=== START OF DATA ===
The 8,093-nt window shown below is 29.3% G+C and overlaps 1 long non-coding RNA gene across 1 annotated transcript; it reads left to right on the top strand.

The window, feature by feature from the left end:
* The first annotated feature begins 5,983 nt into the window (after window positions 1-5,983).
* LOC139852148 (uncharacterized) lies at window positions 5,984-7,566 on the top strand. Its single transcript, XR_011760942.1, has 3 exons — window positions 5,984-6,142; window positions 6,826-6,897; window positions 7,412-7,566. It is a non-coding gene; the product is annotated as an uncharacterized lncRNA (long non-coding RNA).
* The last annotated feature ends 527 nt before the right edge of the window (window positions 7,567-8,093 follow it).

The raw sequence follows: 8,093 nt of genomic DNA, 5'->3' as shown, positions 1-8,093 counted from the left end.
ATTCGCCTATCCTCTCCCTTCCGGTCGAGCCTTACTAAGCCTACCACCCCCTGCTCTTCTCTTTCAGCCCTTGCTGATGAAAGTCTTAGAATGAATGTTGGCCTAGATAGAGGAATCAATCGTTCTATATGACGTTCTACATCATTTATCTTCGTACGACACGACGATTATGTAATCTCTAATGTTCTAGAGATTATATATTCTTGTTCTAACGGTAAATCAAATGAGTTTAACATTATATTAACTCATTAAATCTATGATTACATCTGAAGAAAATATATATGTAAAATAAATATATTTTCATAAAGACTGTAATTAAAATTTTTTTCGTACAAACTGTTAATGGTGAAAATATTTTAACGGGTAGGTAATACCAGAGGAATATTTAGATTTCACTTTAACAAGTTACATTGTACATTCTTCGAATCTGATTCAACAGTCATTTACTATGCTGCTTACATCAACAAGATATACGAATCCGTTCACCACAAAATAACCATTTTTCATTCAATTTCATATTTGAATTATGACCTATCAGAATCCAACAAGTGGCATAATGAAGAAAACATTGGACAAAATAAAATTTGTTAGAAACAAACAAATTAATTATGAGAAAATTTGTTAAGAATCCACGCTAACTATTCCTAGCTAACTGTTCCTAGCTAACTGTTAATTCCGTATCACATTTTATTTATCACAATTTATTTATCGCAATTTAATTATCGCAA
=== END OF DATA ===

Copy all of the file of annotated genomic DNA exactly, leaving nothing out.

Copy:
The 8,093-nt window shown below is 29.3% G+C and overlaps 1 long non-coding RNA gene across 1 annotated transcript; it reads left to right on the top strand.

The window, feature by feature from the left end:
* The first annotated feature begins 5,983 nt into the window (after window positions 1-5,983).
* LOC139852148 (uncharacterized) lies at window positions 5,984-7,566 on the top strand. Its single transcript, XR_011760942.1, has 3 exons — window positions 5,984-6,142; window positions 6,826-6,897; window positions 7,412-7,566. It is a non-coding gene; the product is annotated as an uncharacterized lncRNA (long non-coding RNA).
* The last annotated feature ends 527 nt before the right edge of the window (window positions 7,567-8,093 follow it).

The raw sequence follows: 8,093 nt of genomic DNA, 5'->3' as shown, positions 1-8,093 counted from the left end.
ATTCGCCTATCCTCTCCCTTCCGGTCGAGCCTTACTAAGCCTACCACCCCCTGCTCTTCTCTTTCAGCCCTTGCTGATGAAAGTCTTAGAATGAATGTTGGCCTAGATAGAGGAATCAATCGTTCTATATGACGTTCTACATCATTTATCTTCGTACGACACGACGATTATGTAATCTCTAATGTTCTAGAGATTATATATTCTTGTTCTAACGGTAAATCAAATGAGTTTAACATTATATTAACTCATTAAATCTATGATTACATCTGAAGAAAATATATATGTAAAATAAATATATTTTCATAAAGACTGTAATTAAAATTTTTTTCGTACAAACTGTTAATGGTGAAAATATTTTAACGGGTAGGTAATACCAGAGGAATATTTAGATTTCACTTTAACAAGTTACATTGTACATTCTTCGAATCTGATTCAACAGTCATTTACTATGCTGCTTACATCAACAAGATATACGAATCCGTTCACCACAAAATAACCATTTTTCATTCAATTTCATATTTGAATTATGACCTATCAGAATCCAACAAGTGGCATAATGAAGAAAACATTGGACAAAATAAAATTTGTTAGAAACAAACAAATTAATTATGAGAAAATTTGTTAAGAATCCACGCTAACTATTCCTAGCTAACTGTTCCTAGCTAACTGTTAATTCCGTATCACATTTTATTTATCACAATTTATTTATCGCAATTTAATTATCGCAA